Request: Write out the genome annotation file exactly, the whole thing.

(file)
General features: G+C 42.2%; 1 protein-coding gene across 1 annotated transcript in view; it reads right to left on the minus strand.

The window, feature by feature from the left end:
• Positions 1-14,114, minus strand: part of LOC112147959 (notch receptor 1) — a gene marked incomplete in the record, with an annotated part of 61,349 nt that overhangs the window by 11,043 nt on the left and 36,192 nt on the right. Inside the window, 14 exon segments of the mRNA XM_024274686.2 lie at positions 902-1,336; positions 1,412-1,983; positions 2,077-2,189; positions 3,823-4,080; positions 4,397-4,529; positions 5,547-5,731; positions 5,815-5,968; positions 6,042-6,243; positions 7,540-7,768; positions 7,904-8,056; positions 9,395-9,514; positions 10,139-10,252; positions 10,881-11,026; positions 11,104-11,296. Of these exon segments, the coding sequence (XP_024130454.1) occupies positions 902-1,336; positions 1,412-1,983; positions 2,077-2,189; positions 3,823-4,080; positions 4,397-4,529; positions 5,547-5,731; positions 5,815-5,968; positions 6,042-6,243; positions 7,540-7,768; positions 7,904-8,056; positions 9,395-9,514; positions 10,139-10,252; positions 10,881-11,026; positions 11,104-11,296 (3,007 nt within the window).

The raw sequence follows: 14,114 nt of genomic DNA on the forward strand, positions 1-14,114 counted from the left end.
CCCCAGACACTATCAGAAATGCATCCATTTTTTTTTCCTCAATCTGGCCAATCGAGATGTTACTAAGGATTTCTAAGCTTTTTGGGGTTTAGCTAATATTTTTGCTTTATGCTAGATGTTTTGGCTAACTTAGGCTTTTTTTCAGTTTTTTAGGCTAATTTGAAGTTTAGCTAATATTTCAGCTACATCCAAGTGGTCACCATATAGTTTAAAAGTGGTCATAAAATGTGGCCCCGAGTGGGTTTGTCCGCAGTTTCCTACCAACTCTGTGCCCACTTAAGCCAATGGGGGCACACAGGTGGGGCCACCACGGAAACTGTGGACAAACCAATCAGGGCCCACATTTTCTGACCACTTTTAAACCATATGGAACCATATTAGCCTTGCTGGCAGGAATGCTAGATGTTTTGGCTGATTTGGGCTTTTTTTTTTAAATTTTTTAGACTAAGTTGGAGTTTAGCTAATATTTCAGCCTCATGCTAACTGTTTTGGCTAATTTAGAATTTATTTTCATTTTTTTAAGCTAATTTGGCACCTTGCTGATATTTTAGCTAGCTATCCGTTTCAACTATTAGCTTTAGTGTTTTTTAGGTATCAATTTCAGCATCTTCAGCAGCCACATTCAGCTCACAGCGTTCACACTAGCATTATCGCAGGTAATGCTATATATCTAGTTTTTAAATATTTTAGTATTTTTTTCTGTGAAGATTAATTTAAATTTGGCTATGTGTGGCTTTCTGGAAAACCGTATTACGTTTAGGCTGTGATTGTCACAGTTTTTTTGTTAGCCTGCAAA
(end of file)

General features: G+C 42.2%; 1 protein-coding gene across 1 annotated transcript in view; it reads right to left on the minus strand.

The window, feature by feature from the left end:
• Positions 1-14,114, minus strand: part of LOC112147959 (notch receptor 1) — a gene marked incomplete in the record, with an annotated part of 61,349 nt that overhangs the window by 11,043 nt on the left and 36,192 nt on the right. Inside the window, 14 exon segments of the mRNA XM_024274686.2 lie at positions 902-1,336; positions 1,412-1,983; positions 2,077-2,189; positions 3,823-4,080; positions 4,397-4,529; positions 5,547-5,731; positions 5,815-5,968; positions 6,042-6,243; positions 7,540-7,768; positions 7,904-8,056; positions 9,395-9,514; positions 10,139-10,252; positions 10,881-11,026; positions 11,104-11,296. Of these exon segments, the coding sequence (XP_024130454.1) occupies positions 902-1,336; positions 1,412-1,983; positions 2,077-2,189; positions 3,823-4,080; positions 4,397-4,529; positions 5,547-5,731; positions 5,815-5,968; positions 6,042-6,243; positions 7,540-7,768; positions 7,904-8,056; positions 9,395-9,514; positions 10,139-10,252; positions 10,881-11,026; positions 11,104-11,296 (3,007 nt within the window).

The raw sequence follows: 14,114 nt of genomic DNA on the forward strand, positions 1-14,114 counted from the left end.
CCCCAGACACTATCAGAAATGCATCCATTTTTTTTTCCTCAATCTGGCCAATCGAGATGTTACTAAGGATTTCTAAGCTTTTTGGGGTTTAGCTAATATTTTTGCTTTATGCTAGATGTTTTGGCTAACTTAGGCTTTTTTTCAGTTTTTTAGGCTAATTTGAAGTTTAGCTAATATTTCAGCTACATCCAAGTGGTCACCATATAGTTTAAAAGTGGTCATAAAATGTGGCCCCGAGTGGGTTTGTCCGCAGTTTCCTACCAACTCTGTGCCCACTTAAGCCAATGGGGGCACACAGGTGGGGCCACCACGGAAACTGTGGACAAACCAATCAGGGCCCACATTTTCTGACCACTTTTAAACCATATGGAACCATATTAGCCTTGCTGGCAGGAATGCTAGATGTTTTGGCTGATTTGGGCTTTTTTTTTTAAATTTTTTAGACTAAGTTGGAGTTTAGCTAATATTTCAGCCTCATGCTAACTGTTTTGGCTAATTTAGAATTTATTTTCATTTTTTTAAGCTAATTTGGCACCTTGCTGATATTTTAGCTAGCTATCCGTTTCAACTATTAGCTTTAGTGTTTTTTAGGTATCAATTTCAGCATCTTCAGCAGCCACATTCAGCTCACAGCGTTCACACTAGCATTATCGCAGGTAATGCTATATATCTAGTTTTTAAATATTTTAGTATTTTTTTCTGTGAAGATTAATTTAAATTTGGCTATGTGTGGCTTTCTGGAAAACCGTATTACGTTTAGGCTGTGATTGTCACAGTTTTTTTGTTAGCCTGCAAA